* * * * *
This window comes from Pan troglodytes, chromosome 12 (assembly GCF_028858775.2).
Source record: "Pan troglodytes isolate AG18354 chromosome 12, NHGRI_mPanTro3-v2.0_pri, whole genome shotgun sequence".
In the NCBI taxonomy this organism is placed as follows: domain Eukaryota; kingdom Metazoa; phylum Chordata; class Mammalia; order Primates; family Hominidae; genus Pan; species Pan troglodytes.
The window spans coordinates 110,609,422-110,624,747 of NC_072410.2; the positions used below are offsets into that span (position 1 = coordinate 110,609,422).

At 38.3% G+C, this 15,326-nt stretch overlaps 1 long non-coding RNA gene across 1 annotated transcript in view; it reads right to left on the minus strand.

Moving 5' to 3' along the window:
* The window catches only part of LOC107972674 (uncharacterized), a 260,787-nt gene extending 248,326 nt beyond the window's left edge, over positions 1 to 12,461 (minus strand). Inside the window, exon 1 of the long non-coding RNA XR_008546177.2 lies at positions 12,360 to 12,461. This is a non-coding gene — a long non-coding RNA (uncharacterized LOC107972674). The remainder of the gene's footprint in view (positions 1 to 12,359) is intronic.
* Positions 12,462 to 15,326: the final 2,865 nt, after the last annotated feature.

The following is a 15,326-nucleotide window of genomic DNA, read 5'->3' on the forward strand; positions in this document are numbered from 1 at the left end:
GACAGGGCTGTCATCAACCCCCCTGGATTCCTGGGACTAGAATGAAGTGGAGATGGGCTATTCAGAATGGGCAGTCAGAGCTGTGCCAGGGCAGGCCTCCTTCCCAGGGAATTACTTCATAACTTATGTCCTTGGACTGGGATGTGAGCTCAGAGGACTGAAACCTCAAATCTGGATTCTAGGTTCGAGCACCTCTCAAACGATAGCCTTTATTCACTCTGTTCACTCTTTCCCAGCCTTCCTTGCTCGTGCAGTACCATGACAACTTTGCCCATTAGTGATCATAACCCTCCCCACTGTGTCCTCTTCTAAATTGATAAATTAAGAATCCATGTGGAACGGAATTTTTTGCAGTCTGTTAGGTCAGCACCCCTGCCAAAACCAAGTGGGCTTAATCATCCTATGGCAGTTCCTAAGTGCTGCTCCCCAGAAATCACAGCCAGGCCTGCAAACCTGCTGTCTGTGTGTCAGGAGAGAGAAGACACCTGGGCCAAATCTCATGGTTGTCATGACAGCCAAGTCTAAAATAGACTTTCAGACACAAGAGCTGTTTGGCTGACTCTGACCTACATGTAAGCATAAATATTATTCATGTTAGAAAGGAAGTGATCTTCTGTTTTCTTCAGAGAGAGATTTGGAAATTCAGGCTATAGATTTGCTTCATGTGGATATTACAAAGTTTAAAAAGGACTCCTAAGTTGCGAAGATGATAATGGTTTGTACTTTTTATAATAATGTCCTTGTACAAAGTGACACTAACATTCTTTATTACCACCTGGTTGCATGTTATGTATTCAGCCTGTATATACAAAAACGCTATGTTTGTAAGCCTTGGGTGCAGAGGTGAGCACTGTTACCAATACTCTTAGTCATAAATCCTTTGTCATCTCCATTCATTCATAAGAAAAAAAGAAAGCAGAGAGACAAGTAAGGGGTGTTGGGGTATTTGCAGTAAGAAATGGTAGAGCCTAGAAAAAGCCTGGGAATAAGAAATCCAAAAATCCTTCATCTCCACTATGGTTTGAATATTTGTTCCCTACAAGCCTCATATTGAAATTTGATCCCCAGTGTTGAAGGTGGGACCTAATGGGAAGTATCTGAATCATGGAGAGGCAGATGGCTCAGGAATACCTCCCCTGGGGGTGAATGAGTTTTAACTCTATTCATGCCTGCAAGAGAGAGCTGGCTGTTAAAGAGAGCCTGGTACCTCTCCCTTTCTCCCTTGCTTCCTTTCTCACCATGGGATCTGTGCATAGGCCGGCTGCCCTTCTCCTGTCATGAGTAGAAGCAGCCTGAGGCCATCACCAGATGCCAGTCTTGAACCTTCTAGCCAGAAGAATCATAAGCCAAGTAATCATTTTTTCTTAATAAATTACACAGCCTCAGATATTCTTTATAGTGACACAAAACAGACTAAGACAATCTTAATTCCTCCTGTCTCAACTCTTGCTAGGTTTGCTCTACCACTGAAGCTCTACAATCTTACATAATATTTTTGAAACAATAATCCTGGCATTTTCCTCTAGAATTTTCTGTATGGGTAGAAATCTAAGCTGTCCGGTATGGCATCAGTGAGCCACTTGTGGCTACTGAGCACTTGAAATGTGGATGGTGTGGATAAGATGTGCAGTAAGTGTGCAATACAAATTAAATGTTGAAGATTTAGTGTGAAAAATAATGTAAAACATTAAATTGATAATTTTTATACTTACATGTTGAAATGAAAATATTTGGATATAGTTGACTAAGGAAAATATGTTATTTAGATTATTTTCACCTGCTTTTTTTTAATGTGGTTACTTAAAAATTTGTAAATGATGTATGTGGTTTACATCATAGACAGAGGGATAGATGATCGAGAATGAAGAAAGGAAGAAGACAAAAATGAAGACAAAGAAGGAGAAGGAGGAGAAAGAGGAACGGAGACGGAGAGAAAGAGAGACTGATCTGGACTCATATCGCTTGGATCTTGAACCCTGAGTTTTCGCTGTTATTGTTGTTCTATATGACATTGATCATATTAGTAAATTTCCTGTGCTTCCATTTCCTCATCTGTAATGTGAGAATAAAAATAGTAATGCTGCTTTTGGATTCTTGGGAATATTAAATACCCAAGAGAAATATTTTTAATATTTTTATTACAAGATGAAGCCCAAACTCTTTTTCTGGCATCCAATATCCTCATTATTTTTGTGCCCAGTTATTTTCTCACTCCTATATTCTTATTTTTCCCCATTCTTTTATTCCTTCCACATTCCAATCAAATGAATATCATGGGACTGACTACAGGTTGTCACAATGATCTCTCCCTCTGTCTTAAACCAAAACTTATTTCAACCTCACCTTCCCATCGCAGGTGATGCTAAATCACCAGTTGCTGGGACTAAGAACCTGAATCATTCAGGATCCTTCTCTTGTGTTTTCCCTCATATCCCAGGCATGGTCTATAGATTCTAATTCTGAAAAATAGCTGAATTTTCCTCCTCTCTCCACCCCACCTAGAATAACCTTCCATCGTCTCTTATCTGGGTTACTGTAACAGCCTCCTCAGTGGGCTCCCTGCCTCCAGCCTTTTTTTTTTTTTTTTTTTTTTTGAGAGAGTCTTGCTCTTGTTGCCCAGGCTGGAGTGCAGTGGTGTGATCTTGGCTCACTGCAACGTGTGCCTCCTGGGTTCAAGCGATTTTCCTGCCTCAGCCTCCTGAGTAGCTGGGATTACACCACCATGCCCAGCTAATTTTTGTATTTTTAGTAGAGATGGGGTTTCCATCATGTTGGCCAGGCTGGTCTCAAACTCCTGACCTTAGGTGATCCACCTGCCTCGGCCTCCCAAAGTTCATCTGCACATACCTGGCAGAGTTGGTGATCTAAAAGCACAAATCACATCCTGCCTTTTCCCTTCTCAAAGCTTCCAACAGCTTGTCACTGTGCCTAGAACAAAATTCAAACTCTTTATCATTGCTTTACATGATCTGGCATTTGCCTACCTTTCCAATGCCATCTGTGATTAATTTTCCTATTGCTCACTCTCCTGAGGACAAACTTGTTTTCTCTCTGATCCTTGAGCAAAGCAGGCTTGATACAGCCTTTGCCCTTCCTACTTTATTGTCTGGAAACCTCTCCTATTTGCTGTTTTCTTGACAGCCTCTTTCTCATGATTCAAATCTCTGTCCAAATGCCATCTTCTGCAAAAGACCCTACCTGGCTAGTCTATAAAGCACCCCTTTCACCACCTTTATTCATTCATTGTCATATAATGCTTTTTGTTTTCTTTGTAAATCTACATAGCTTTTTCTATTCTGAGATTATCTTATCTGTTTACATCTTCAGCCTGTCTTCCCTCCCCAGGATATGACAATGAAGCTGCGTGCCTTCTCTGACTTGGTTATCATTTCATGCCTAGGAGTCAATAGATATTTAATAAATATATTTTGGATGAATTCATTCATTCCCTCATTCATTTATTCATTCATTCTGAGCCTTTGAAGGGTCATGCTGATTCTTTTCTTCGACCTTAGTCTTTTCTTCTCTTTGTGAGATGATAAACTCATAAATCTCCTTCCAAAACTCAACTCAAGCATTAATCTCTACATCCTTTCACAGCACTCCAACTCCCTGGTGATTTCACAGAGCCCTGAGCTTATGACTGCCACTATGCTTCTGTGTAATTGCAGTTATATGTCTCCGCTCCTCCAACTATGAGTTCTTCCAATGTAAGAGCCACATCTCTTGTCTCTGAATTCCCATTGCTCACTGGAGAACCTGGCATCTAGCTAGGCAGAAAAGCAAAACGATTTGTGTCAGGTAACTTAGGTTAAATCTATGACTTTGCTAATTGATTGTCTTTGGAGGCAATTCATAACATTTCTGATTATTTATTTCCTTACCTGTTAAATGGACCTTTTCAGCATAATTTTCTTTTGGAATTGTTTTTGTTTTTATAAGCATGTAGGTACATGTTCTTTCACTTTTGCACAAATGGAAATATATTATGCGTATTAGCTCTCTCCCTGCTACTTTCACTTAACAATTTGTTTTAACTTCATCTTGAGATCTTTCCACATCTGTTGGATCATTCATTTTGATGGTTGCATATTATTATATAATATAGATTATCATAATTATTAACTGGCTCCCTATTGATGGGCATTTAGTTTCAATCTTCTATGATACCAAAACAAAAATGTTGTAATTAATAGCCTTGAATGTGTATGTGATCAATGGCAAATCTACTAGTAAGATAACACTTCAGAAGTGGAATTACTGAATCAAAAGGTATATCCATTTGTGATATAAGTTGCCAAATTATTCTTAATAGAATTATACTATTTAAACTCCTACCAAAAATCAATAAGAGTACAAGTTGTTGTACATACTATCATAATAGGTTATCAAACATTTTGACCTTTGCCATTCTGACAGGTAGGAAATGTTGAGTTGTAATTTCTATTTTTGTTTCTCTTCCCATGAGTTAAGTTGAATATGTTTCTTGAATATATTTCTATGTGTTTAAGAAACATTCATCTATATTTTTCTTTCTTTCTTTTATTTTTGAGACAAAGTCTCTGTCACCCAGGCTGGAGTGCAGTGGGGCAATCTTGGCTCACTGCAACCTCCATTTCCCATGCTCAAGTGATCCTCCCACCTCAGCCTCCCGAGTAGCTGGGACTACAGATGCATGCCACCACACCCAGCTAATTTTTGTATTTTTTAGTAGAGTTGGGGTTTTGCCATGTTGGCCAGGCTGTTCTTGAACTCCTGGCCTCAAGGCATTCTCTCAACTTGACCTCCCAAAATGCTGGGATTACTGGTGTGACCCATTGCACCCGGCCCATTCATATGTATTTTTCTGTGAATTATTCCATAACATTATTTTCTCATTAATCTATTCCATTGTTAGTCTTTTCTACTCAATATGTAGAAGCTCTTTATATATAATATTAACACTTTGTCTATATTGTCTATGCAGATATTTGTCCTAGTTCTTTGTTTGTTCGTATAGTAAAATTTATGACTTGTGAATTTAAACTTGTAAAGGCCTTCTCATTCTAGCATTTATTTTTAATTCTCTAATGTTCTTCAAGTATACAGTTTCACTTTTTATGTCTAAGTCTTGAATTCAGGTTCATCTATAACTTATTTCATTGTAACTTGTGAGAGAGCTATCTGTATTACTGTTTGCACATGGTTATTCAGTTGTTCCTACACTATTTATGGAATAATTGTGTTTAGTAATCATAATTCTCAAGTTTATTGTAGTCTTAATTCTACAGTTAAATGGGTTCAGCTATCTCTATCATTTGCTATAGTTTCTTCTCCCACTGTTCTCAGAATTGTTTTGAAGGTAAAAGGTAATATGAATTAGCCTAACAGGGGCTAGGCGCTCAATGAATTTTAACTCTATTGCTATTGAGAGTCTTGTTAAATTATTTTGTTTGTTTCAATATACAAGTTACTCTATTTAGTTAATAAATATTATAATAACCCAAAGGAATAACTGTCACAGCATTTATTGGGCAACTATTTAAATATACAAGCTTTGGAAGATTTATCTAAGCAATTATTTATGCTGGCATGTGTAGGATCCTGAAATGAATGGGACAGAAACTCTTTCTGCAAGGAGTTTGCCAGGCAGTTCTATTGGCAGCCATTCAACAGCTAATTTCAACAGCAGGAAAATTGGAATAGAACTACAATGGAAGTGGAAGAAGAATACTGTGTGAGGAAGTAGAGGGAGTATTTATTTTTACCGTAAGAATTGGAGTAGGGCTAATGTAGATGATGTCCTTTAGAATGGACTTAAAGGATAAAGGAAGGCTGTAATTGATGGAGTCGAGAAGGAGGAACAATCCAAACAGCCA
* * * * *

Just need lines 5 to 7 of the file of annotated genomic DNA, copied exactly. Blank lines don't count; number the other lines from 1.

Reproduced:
At 38.3% G+C, this 15,326-nt stretch overlaps 1 long non-coding RNA gene across 1 annotated transcript in view; it reads right to left on the minus strand.

Moving 5' to 3' along the window:
* The window catches only part of LOC107972674 (uncharacterized), a 260,787-nt gene extending 248,326 nt beyond the window's left edge, over positions 1 to 12,461 (minus strand). Inside the window, exon 1 of the long non-coding RNA XR_008546177.2 lies at positions 12,360 to 12,461. This is a non-coding gene — a long non-coding RNA (uncharacterized LOC107972674). The remainder of the gene's footprint in view (positions 1 to 12,359) is intronic.